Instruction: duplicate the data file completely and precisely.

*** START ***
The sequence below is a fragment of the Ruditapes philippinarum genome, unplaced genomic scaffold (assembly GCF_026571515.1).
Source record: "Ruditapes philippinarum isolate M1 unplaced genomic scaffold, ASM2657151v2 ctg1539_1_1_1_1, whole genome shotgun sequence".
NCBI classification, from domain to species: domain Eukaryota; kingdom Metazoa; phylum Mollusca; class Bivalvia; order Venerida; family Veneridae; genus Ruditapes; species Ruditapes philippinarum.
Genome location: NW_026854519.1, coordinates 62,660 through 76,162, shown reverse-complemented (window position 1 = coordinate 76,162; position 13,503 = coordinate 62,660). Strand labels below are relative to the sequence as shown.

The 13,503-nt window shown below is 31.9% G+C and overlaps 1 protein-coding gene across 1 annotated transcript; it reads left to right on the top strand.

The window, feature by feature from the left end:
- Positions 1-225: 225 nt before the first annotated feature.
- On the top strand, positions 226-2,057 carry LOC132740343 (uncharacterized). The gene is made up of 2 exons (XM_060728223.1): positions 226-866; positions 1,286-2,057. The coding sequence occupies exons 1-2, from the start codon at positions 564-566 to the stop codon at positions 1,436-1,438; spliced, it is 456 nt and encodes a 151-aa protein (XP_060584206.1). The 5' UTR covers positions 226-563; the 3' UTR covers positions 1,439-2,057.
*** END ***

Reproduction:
The sequence below is a fragment of the Ruditapes philippinarum genome, unplaced genomic scaffold (assembly GCF_026571515.1).
Source record: "Ruditapes philippinarum isolate M1 unplaced genomic scaffold, ASM2657151v2 ctg1539_1_1_1_1, whole genome shotgun sequence".
NCBI classification, from domain to species: domain Eukaryota; kingdom Metazoa; phylum Mollusca; class Bivalvia; order Venerida; family Veneridae; genus Ruditapes; species Ruditapes philippinarum.
Genome location: NW_026854519.1, coordinates 62,660 through 76,162, shown reverse-complemented (window position 1 = coordinate 76,162; position 13,503 = coordinate 62,660). Strand labels below are relative to the sequence as shown.

The 13,503-nt window shown below is 31.9% G+C and overlaps 1 protein-coding gene across 1 annotated transcript; it reads left to right on the top strand.

The window, feature by feature from the left end:
- Positions 1-225: 225 nt before the first annotated feature.
- On the top strand, positions 226-2,057 carry LOC132740343 (uncharacterized). The gene is made up of 2 exons (XM_060728223.1): positions 226-866; positions 1,286-2,057. The coding sequence occupies exons 1-2, from the start codon at positions 564-566 to the stop codon at positions 1,436-1,438; spliced, it is 456 nt and encodes a 151-aa protein (XP_060584206.1). The 5' UTR covers positions 226-563; the 3' UTR covers positions 1,439-2,057.